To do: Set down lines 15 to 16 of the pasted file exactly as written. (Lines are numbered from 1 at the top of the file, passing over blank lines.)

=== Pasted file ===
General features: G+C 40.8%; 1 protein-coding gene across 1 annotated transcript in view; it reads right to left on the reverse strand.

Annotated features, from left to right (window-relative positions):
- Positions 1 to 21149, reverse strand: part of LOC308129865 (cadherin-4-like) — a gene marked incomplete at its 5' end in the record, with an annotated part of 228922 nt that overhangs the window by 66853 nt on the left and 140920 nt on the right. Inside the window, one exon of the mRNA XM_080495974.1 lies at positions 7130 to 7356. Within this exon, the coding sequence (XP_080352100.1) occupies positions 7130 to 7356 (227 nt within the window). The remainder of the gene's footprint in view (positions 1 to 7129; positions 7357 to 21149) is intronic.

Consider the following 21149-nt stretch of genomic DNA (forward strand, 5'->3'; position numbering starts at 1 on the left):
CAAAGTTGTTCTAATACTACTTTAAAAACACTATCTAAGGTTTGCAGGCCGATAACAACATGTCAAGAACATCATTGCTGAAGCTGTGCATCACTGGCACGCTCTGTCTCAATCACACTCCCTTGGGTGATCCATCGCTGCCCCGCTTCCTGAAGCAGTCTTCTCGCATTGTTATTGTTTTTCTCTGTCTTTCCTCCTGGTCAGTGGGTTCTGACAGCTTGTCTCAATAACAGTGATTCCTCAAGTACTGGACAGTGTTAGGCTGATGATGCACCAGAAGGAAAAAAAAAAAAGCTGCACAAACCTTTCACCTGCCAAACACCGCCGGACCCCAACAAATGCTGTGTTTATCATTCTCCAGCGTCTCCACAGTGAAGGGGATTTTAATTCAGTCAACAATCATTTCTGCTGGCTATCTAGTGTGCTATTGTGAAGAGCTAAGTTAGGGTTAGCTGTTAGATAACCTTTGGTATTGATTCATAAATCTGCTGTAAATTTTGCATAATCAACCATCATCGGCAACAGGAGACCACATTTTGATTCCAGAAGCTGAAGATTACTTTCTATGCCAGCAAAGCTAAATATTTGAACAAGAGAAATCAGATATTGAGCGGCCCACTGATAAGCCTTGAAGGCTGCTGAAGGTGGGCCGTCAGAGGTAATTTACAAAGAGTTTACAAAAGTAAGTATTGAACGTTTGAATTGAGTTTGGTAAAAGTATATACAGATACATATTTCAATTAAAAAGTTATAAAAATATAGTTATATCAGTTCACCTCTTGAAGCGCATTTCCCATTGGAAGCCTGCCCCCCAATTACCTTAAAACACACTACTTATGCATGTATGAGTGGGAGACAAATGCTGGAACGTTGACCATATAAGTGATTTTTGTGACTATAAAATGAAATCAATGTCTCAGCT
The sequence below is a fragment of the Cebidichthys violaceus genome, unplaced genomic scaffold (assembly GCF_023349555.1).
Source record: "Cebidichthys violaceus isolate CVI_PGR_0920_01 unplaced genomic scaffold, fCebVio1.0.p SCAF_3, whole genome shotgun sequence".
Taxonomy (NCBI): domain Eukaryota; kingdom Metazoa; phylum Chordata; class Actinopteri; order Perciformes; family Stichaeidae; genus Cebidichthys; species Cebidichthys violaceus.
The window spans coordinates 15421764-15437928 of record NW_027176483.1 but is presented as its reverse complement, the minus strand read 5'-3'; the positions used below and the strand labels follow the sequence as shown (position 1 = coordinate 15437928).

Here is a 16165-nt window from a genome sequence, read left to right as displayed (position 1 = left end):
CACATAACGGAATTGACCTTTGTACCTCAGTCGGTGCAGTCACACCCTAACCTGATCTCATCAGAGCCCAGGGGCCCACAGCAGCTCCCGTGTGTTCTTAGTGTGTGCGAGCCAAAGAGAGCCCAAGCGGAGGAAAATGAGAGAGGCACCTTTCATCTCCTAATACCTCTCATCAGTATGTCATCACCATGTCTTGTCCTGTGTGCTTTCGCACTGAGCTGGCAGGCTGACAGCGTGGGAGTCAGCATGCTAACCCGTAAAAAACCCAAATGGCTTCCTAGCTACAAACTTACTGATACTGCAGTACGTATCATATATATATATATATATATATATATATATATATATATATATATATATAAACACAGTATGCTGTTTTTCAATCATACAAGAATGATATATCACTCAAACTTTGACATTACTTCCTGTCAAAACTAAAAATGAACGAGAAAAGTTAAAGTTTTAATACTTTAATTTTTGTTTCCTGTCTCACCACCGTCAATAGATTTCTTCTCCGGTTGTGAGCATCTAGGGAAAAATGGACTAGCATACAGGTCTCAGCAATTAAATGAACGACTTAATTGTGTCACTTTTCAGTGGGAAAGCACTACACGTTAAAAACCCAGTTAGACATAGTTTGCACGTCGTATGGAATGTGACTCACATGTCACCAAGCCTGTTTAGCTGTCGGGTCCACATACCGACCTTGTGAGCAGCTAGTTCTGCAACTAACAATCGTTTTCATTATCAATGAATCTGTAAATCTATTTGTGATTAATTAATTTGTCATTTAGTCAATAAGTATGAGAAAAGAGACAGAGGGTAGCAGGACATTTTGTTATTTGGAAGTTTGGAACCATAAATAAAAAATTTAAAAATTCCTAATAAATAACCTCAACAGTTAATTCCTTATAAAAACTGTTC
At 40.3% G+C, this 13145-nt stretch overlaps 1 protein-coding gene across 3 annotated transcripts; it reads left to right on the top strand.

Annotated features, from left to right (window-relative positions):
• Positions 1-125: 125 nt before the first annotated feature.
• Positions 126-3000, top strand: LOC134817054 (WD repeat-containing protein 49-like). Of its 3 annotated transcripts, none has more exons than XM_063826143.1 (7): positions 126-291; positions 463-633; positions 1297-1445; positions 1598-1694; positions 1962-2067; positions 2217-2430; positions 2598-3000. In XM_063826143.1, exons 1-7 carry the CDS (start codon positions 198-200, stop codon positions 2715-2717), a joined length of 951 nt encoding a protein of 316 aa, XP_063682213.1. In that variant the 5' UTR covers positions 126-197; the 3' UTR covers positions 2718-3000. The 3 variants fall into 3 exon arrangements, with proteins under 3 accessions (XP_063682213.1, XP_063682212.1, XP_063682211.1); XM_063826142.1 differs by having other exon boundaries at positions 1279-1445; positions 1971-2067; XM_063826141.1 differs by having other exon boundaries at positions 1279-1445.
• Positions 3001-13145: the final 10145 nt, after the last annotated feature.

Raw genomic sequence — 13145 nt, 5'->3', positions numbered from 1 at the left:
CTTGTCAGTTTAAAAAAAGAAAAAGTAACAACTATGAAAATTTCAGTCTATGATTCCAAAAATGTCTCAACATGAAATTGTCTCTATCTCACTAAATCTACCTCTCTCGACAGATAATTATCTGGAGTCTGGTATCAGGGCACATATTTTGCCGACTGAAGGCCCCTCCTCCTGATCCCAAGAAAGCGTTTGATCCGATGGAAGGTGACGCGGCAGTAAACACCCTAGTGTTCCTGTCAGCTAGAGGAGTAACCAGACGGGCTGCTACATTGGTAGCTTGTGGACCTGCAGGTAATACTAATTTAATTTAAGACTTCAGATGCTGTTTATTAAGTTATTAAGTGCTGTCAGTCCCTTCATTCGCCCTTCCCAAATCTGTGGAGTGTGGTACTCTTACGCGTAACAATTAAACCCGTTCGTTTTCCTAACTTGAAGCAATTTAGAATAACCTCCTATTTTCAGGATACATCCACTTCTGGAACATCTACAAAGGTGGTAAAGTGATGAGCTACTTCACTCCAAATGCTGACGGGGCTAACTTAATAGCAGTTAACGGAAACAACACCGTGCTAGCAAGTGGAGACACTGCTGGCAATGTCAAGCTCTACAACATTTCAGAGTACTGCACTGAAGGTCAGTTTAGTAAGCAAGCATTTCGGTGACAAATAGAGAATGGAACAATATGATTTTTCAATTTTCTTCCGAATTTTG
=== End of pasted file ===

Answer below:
• Positions 126-3000, top strand: LOC134817054 (WD repeat-containing protein 49-like). Of its 3 annotated transcripts, none has more exons than XM_063826143.1 (7): positions 126-291; positions 463-633; positions 1297-1445; positions 1598-1694; positions 1962-2067; positions 2217-2430; positions 2598-3000. In XM_063826143.1, exons 1-7 carry the CDS (start codon positions 198-200, stop codon positions 2715-2717), a joined length of 951 nt encoding a protein of 316 aa, XP_063682213.1. In that variant the 5' UTR covers positions 126-197; the 3' UTR covers positions 2718-3000. The 3 variants fall into 3 exon arrangements, with proteins under 3 accessions (XP_063682213.1, XP_063682212.1, XP_063682211.1); XM_063826142.1 differs by having other exon boundaries at positions 1279-1445; positions 1971-2067; XM_063826141.1 differs by having other exon boundaries at positions 1279-1445.
• Positions 3001-13145: the final 10145 nt, after the last annotated feature.